Renzi's Good School reform wins final approval

Protests in House, PD rebels refuse to toe line

(ANSA) - Rome, July 9 - The Lower House on Thursday gave final approval to the government's controversial 'Good School' reform, sparking fresh protests against the flagship package, one of Premier Matteo Renzi's signature revamps.
    Renzi, whose wife is a high-school teacher of Italian and Latin, celebrated on Twitter, saying: "One hundred thousand hirings, more merit, more autonomy #thegoodschool is the law".
    The government has marched the reform through parliament despite strident protests from all of the nation's teachers' unions. The bill, which injects four billion euros into the school sector, passed into law with 227 votes in favour, 173 against and four abstentions. A session in the House before the vote had to be suspended when the Northern League displayed banners reading "hands off children" and the party's whip Massimiliano Fedriga was ejected from the floor of the assembly. Five rebel members of Premier Matteo Renzi's centre-left Democratic Party (PD) were among the lawmakers to vote against, said party dissenter Alfredo D'Attorre. Another 39 PD MPs, including former party leader Pier Luigi Bersani, former PD House whip Roberto Speranza and ex-PD chairman Gianni Cuperlo, did not take part in the vote, D'Attorre said. Among other things, the law beefs up powers for school principals and will see around 100,000 school teachers currently employed on temporary contracts get permanent contracts.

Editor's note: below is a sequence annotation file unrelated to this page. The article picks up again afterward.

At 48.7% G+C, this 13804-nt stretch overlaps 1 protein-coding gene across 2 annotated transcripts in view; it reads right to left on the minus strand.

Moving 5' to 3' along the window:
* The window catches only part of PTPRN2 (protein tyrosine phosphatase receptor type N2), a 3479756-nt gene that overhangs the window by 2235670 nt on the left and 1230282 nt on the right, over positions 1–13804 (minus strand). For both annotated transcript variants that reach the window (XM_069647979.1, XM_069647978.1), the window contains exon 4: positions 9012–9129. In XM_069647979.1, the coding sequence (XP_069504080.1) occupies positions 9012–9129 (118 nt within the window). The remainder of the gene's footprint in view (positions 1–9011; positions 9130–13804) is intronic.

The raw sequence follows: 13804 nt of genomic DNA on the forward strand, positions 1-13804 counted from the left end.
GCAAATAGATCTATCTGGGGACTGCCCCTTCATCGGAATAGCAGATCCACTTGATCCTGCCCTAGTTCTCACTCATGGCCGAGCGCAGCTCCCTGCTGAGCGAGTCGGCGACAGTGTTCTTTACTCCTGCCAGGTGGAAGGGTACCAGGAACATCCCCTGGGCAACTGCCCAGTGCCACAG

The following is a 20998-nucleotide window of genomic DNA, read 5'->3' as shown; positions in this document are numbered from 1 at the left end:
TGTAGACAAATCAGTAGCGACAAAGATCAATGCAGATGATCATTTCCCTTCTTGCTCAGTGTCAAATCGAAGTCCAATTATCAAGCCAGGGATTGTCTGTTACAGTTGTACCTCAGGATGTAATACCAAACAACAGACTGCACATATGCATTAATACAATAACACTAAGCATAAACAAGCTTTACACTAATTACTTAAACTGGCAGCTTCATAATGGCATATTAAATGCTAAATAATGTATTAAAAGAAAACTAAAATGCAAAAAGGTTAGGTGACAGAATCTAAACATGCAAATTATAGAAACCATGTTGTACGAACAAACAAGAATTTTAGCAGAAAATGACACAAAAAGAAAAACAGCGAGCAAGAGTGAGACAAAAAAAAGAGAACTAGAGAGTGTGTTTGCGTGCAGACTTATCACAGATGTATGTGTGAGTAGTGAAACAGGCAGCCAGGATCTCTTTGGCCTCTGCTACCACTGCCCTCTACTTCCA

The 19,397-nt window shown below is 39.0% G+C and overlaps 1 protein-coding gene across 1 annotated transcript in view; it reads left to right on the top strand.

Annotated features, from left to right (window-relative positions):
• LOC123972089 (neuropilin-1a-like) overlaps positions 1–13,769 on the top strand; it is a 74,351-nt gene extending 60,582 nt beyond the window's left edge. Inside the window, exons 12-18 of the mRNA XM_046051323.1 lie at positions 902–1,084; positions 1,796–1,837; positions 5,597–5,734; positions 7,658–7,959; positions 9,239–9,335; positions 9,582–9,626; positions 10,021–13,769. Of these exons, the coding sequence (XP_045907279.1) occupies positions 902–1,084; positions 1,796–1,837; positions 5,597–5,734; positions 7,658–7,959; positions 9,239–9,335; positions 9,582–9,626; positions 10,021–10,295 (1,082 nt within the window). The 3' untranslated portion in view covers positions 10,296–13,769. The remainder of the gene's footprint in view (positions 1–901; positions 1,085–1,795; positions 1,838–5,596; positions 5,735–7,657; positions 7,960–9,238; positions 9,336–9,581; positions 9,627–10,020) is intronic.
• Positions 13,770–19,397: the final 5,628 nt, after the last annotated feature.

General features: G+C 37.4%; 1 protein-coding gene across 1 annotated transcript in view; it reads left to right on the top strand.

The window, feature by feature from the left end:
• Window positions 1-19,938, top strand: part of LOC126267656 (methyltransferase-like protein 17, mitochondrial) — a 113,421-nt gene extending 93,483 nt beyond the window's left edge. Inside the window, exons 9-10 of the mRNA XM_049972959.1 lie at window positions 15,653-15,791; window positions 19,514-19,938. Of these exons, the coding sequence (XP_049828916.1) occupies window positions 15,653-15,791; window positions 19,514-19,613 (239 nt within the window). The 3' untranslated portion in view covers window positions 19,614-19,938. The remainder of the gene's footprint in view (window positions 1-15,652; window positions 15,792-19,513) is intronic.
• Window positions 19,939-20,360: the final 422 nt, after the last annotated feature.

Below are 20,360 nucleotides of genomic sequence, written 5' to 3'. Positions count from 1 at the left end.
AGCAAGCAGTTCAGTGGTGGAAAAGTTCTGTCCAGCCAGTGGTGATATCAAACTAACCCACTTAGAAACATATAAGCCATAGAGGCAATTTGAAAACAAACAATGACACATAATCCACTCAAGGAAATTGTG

The reform has come under intense fire from education unions, opposition parties and a minority within the PD. The package has been criticised for allegedly paving the away for possible nepotism by boosting principals' powers and for leaving many temporary teachers out of the permanent hires.
    As well as head teachers allegedly becoming 'little Duces', unions are against tenure being removed with the prospect of being moved far from one's post; and students and families getting to rate teachers' performance.
    Education Minister Stefania Giannini said the approval was only the beginning of a fresh start for the sector. "This is not a final act, but the initial act of the school take a new role at the centre of attention," she said.
    "No law is perfect; in the event we can correct it," she said.
    "We've put four billion euros of fresh resources into state schools and we've established a principle of responsible autonomy," said Giannini.
    Opponents said they would continue to protest the reform package.
    Students promised an autumn "dense with activism" against the package.
    "We cannot allow the state school system to be destroyed and dismantled piece by piece," the national spokesman of the Network of middle school students Alberto Irone said.
    "Like many other points of reference within the school community, we have been contesting the provision and putting forward our proposals since last September, without being listened to in the slightest," he continued.
    "Students will not accept a school that is run like a firm, antidemocratic, privatised and exclusive rather than inclusive.
    We will not stop until schools are truly good," Irone concluded.
    He was echoed by Rino Di Meglio, national coordinator of the Teachers' Guild.
    "The reform approved by the Lower Chamber today is a reform against education imposed arrogantly by a single party that has only pretended to listen, when in reality for months it has remained deaf to the unanimous chorus of protests raised by the entire school community," he said, promising a "tumultuous" start to the new school year in the autumn.
   

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